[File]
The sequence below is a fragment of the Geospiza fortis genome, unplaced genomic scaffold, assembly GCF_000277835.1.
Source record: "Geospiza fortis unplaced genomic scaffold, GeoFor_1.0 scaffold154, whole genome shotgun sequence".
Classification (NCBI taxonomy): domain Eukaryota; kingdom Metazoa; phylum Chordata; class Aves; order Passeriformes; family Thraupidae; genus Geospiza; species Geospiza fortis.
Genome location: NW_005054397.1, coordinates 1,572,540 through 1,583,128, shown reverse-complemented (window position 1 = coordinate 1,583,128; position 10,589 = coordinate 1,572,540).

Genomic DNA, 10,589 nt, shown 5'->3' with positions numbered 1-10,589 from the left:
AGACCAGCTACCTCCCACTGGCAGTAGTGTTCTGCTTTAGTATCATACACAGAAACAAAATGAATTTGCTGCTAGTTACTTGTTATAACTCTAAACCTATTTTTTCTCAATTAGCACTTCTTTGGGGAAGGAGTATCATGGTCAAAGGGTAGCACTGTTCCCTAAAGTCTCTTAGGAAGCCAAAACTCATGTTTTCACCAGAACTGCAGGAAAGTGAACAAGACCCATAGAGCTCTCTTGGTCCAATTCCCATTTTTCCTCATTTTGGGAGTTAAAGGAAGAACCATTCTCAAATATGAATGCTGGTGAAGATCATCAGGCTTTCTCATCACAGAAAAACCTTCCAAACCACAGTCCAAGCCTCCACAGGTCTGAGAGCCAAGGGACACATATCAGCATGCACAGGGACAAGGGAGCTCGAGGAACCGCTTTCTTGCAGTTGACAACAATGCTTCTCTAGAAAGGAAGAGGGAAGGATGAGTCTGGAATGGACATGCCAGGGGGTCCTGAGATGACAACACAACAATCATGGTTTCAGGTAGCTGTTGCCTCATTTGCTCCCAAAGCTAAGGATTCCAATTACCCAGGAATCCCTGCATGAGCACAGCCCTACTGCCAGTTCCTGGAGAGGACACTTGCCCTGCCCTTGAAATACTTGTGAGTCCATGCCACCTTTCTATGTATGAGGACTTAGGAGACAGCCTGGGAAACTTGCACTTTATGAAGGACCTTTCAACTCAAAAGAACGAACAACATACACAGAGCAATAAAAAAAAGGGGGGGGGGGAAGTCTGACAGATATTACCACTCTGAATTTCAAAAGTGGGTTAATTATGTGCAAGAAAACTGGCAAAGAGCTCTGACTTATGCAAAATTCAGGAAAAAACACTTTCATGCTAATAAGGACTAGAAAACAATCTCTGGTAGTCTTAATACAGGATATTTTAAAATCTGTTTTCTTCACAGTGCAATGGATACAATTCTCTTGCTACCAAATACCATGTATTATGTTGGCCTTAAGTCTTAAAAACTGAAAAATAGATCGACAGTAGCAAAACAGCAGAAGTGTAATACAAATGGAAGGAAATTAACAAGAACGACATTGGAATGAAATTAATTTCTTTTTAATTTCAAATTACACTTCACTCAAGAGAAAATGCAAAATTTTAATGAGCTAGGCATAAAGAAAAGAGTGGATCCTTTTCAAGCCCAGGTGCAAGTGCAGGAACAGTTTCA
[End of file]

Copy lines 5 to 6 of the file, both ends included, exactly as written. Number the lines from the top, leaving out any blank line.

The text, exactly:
Genomic DNA, 10,589 nt, shown 5'->3' with positions numbered 1-10,589 from the left:
AGACCAGCTACCTCCCACTGGCAGTAGTGTTCTGCTTTAGTATCATACACAGAAACAAAATGAATTTGCTGCTAGTTACTTGTTATAACTCTAAACCTATTTTTTCTCAATTAGCACTTCTTTGGGGAAGGAGTATCATGGTCAAAGGGTAGCACTGTTCCCTAAAGTCTCTTAGGAAGCCAAAACTCATGTTTTCACCAGAACTGCAGGAAAGTGAACAAGACCCATAGAGCTCTCTTGGTCCAATTCCCATTTTTCCTCATTTTGGGAGTTAAAGGAAGAACCATTCTCAAATATGAATGCTGGTGAAGATCATCAGGCTTTCTCATCACAGAAAAACCTTCCAAACCACAGTCCAAGCCTCCACAGGTCTGAGAGCCAAGGGACACATATCAGCATGCACAGGGACAAGGGAGCTCGAGGAACCGCTTTCTTGCAGTTGACAACAATGCTTCTCTAGAAAGGAAGAGGGAAGGATGAGTCTGGAATGGACATGCCAGGGGGTCCTGAGATGACAACACAACAATCATGGTTTCAGGTAGCTGTTGCCTCATTTGCTCCCAAAGCTAAGGATTCCAATTACCCAGGAATCCCTGCATGAGCACAGCCCTACTGCCAGTTCCTGGAGAGGACACTTGCCCTGCCCTTGAAATACTTGTGAGTCCATGCCACCTTTCTATGTATGAGGACTTAGGAGACAGCCTGGGAAACTTGCACTTTATGAAGGACCTTTCAACTCAAAAGAACGAACAACATACACAGAGCAATAAAAAAAAGGGGGGGGGGGAAGTCTGACAGATATTACCACTCTGAATTTCAAAAGTGGGTTAATTATGTGCAAGAAAACTGGCAAAGAGCTCTGACTTATGCAAAATTCAGGAAAAAACACTTTCATGCTAATAAGGACTAGAAAACAATCTCTGGTAGTCTTAATACAGGATATTTTAAAATCTGTTTTCTTCACAGTGCAATGGATACAATTCTCTTGCTACCAAATACCATGTATTATGTTGGCCTTAAGTCTTAAAAACTGAAAAATAGATCGACAGTAGCAAAACAGCAGAAGTGTAATACAAATGGAAGGAAATTAACAAGAACGACATTGGAATGAAATTAATTTCTTTTTAATTTCAAATTACACTTCACTCAAGAGAAAATGCAAAATTTTAATGAGCTAGGCATAAAGAAAAGAGTGGATCCTTTTCAAGCCCAGGTGCAAGTGCAGGAACAGTTTCA